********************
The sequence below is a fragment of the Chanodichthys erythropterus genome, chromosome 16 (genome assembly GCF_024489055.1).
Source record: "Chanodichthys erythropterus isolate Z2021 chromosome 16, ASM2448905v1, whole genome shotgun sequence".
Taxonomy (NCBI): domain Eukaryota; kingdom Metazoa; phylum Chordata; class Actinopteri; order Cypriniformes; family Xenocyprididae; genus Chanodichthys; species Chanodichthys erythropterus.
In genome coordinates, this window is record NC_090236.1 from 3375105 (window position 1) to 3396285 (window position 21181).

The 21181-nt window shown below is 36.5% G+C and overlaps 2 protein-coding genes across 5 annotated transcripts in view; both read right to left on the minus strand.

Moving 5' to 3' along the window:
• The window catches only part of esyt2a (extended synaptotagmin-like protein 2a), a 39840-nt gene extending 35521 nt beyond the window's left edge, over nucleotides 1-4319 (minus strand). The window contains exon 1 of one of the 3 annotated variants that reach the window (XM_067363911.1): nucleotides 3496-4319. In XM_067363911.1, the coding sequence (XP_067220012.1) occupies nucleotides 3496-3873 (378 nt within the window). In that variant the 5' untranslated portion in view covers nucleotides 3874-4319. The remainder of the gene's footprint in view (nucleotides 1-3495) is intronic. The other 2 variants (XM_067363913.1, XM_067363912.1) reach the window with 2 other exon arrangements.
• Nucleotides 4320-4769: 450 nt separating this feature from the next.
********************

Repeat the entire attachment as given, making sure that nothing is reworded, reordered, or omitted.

The sequence below is a fragment of the Chanodichthys erythropterus genome, chromosome 16 (genome assembly GCF_024489055.1).
Source record: "Chanodichthys erythropterus isolate Z2021 chromosome 16, ASM2448905v1, whole genome shotgun sequence".
Taxonomy (NCBI): domain Eukaryota; kingdom Metazoa; phylum Chordata; class Actinopteri; order Cypriniformes; family Xenocyprididae; genus Chanodichthys; species Chanodichthys erythropterus.
In genome coordinates, this window is record NC_090236.1 from 3375105 (window position 1) to 3396285 (window position 21181).

The 21181-nt window shown below is 36.5% G+C and overlaps 2 protein-coding genes across 5 annotated transcripts in view; both read right to left on the minus strand.

Moving 5' to 3' along the window:
• The window catches only part of esyt2a (extended synaptotagmin-like protein 2a), a 39840-nt gene extending 35521 nt beyond the window's left edge, over nucleotides 1-4319 (minus strand). The window contains exon 1 of one of the 3 annotated variants that reach the window (XM_067363911.1): nucleotides 3496-4319. In XM_067363911.1, the coding sequence (XP_067220012.1) occupies nucleotides 3496-3873 (378 nt within the window). In that variant the 5' untranslated portion in view covers nucleotides 3874-4319. The remainder of the gene's footprint in view (nucleotides 1-3495) is intronic. The other 2 variants (XM_067363913.1, XM_067363912.1) reach the window with 2 other exon arrangements.
• Nucleotides 4320-4769: 450 nt separating this feature from the next.